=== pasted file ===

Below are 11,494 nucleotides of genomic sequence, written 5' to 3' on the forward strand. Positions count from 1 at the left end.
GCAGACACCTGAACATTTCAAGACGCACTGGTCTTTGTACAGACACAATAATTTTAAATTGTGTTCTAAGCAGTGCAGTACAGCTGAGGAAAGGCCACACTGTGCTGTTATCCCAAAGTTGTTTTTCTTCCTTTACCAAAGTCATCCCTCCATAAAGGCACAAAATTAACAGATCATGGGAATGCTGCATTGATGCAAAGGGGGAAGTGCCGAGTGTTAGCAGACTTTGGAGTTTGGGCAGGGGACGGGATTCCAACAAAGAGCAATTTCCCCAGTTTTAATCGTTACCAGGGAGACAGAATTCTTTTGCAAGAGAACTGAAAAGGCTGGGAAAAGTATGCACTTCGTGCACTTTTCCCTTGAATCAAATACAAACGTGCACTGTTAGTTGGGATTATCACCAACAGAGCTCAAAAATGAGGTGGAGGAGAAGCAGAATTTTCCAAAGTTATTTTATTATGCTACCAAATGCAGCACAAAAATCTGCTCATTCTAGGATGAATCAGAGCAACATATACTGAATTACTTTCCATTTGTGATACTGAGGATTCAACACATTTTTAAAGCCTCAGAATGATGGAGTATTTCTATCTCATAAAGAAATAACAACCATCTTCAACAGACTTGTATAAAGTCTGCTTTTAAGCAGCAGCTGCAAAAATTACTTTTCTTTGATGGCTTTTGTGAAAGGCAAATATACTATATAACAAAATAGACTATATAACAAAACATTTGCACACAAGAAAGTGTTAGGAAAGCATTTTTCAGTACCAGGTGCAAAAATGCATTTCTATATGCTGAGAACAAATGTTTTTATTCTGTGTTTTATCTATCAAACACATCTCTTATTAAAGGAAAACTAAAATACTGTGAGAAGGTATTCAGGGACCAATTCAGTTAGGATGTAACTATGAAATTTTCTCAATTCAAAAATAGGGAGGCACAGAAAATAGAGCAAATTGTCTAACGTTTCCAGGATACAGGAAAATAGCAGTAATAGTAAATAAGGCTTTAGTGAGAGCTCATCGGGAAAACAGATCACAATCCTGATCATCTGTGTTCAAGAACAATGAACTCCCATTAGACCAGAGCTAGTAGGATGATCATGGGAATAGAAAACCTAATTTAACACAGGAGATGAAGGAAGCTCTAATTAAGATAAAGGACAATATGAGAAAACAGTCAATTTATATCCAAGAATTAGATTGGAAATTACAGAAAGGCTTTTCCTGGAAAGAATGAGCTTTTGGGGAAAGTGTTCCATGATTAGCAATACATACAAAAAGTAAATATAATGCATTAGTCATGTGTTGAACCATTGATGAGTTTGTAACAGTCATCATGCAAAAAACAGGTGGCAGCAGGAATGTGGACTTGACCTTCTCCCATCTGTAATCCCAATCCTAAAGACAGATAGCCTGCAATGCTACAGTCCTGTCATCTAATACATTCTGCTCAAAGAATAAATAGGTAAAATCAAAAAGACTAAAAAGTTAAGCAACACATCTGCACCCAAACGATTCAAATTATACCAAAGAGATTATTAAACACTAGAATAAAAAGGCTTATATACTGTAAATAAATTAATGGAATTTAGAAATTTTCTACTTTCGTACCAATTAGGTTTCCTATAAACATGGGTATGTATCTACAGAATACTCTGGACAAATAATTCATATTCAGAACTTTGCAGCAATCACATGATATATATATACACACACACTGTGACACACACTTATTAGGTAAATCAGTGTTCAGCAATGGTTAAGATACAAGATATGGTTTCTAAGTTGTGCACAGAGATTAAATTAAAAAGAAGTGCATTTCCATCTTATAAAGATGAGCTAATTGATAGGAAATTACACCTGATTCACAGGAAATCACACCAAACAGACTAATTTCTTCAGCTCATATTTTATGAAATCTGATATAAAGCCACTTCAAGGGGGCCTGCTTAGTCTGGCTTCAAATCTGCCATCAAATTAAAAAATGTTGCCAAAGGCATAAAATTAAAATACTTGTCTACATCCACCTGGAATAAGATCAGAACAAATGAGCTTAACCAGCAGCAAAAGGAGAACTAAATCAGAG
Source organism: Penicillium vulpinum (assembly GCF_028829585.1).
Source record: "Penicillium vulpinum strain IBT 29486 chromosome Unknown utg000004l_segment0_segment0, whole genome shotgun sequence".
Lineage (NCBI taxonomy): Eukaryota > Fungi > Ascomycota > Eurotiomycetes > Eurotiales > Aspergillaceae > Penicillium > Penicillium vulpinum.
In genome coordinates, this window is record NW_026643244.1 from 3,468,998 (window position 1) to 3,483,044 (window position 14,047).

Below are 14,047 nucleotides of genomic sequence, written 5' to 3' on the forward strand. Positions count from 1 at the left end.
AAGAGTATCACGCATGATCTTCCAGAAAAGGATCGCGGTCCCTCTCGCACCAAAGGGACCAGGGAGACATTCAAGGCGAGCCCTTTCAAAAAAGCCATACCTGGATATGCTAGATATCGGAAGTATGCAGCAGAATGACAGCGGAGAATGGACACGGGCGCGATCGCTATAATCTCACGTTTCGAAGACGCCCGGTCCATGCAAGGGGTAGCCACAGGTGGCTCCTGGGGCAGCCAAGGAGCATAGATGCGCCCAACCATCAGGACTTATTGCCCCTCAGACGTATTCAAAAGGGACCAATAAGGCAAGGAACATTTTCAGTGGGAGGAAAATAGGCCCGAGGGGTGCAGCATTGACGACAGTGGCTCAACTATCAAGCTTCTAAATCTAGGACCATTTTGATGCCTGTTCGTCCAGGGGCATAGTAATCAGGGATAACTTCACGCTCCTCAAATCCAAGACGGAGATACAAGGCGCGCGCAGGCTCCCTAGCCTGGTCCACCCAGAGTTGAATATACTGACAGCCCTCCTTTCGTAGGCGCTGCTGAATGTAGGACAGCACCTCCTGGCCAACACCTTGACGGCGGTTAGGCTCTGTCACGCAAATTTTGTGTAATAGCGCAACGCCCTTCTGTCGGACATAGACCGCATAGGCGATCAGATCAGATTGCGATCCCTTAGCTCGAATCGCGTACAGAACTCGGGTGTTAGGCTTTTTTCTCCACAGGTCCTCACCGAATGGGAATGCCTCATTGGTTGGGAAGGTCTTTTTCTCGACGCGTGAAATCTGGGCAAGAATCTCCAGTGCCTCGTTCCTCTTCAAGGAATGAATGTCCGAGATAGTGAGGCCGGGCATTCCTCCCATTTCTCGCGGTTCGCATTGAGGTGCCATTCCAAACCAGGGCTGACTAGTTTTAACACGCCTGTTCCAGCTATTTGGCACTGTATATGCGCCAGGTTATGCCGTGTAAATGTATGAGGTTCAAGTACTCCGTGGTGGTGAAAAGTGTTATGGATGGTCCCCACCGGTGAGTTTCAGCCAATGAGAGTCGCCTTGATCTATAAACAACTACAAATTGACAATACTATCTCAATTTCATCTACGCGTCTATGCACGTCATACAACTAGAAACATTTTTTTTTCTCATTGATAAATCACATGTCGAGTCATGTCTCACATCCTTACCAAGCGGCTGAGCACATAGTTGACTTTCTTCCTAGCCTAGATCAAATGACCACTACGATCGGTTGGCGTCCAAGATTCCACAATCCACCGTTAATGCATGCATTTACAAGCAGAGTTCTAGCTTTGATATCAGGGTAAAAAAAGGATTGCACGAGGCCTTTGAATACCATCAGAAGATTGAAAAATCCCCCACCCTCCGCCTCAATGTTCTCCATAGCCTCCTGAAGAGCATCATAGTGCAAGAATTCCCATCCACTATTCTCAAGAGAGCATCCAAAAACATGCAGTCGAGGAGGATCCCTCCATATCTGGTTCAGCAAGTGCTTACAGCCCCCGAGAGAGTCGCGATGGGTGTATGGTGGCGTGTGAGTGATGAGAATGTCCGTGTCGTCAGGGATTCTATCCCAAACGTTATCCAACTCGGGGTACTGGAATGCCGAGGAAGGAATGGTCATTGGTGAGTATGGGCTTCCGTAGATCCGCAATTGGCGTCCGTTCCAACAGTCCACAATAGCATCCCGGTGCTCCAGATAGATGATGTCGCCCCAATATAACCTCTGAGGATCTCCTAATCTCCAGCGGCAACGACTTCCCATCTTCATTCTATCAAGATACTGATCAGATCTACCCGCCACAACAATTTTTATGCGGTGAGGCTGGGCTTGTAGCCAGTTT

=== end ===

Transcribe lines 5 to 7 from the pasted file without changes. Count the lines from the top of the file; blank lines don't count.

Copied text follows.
Lineage (NCBI taxonomy): Eukaryota > Fungi > Ascomycota > Eurotiomycetes > Eurotiales > Aspergillaceae > Penicillium > Penicillium vulpinum.
In genome coordinates, this window is record NW_026643244.1 from 3,468,998 (window position 1) to 3,483,044 (window position 14,047).

Below are 14,047 nucleotides of genomic sequence, written 5' to 3' on the forward strand. Positions count from 1 at the left end.